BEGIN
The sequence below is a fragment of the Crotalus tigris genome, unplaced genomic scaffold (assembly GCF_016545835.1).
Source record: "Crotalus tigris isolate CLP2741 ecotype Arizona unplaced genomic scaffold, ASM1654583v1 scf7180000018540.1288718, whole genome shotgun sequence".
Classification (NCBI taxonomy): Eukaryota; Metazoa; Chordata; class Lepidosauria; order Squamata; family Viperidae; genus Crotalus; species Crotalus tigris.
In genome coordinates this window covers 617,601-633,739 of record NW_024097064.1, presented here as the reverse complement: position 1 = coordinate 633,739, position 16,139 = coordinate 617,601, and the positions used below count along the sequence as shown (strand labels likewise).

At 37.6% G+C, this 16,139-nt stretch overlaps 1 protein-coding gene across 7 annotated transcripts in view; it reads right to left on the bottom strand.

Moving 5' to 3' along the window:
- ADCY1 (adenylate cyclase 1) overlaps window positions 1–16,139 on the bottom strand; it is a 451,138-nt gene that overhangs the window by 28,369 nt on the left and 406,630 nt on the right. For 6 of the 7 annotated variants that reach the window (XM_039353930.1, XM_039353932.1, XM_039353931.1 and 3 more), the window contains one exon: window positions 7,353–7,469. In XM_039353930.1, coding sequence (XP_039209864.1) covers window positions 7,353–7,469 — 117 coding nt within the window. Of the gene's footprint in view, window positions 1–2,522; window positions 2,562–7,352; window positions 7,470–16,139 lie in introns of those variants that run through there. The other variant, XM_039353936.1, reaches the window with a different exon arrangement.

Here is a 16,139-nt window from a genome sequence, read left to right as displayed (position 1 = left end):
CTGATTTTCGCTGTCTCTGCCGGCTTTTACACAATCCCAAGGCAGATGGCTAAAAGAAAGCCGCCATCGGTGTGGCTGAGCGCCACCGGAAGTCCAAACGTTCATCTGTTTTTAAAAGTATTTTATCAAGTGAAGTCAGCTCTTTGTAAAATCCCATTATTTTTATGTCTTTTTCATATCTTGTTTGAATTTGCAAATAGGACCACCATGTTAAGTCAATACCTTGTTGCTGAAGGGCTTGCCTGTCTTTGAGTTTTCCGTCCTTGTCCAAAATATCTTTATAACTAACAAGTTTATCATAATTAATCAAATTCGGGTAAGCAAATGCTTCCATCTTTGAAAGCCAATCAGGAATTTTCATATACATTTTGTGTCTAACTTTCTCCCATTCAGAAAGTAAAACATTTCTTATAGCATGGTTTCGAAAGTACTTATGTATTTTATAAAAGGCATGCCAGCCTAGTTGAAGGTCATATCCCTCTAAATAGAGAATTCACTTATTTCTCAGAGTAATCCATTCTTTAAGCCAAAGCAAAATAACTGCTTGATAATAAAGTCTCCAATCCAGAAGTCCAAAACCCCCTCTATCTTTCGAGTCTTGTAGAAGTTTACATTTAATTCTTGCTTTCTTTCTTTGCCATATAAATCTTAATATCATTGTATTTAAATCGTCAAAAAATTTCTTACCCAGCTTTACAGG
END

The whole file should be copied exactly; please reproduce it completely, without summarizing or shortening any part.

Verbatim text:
The sequence below is a fragment of the Crotalus tigris genome, unplaced genomic scaffold (assembly GCF_016545835.1).
Source record: "Crotalus tigris isolate CLP2741 ecotype Arizona unplaced genomic scaffold, ASM1654583v1 scf7180000018540.1288718, whole genome shotgun sequence".
Classification (NCBI taxonomy): Eukaryota; Metazoa; Chordata; class Lepidosauria; order Squamata; family Viperidae; genus Crotalus; species Crotalus tigris.
In genome coordinates this window covers 617,601-633,739 of record NW_024097064.1, presented here as the reverse complement: position 1 = coordinate 633,739, position 16,139 = coordinate 617,601, and the positions used below count along the sequence as shown (strand labels likewise).

At 37.6% G+C, this 16,139-nt stretch overlaps 1 protein-coding gene across 7 annotated transcripts in view; it reads right to left on the bottom strand.

Moving 5' to 3' along the window:
- ADCY1 (adenylate cyclase 1) overlaps window positions 1–16,139 on the bottom strand; it is a 451,138-nt gene that overhangs the window by 28,369 nt on the left and 406,630 nt on the right. For 6 of the 7 annotated variants that reach the window (XM_039353930.1, XM_039353932.1, XM_039353931.1 and 3 more), the window contains one exon: window positions 7,353–7,469. In XM_039353930.1, coding sequence (XP_039209864.1) covers window positions 7,353–7,469 — 117 coding nt within the window. Of the gene's footprint in view, window positions 1–2,522; window positions 2,562–7,352; window positions 7,470–16,139 lie in introns of those variants that run through there. The other variant, XM_039353936.1, reaches the window with a different exon arrangement.

Here is a 16,139-nt window from a genome sequence, read left to right as displayed (position 1 = left end):
CTGATTTTCGCTGTCTCTGCCGGCTTTTACACAATCCCAAGGCAGATGGCTAAAAGAAAGCCGCCATCGGTGTGGCTGAGCGCCACCGGAAGTCCAAACGTTCATCTGTTTTTAAAAGTATTTTATCAAGTGAAGTCAGCTCTTTGTAAAATCCCATTATTTTTATGTCTTTTTCATATCTTGTTTGAATTTGCAAATAGGACCACCATGTTAAGTCAATACCTTGTTGCTGAAGGGCTTGCCTGTCTTTGAGTTTTCCGTCCTTGTCCAAAATATCTTTATAACTAACAAGTTTATCATAATTAATCAAATTCGGGTAAGCAAATGCTTCCATCTTTGAAAGCCAATCAGGAATTTTCATATACATTTTGTGTCTAACTTTCTCCCATTCAGAAAGTAAAACATTTCTTATAGCATGGTTTCGAAAGTACTTATGTATTTTATAAAAGGCATGCCAGCCTAGTTGAAGGTCATATCCCTCTAAATAGAGAATTCACTTATTTCTCAGAGTAATCCATTCTTTAAGCCAAAGCAAAATAACTGCTTGATAATAAAGTCTCCAATCCAGAAGTCCAAAACCCCCTCTATCTTTCGAGTCTTGTAGAAGTTTACATTTAATTCTTGCTTTCTTTCTTTGCCATATAAATCTTAATATCATTGTATTTAAATCGTCAAAAAATTTCTTACCCAGCTTTACAGG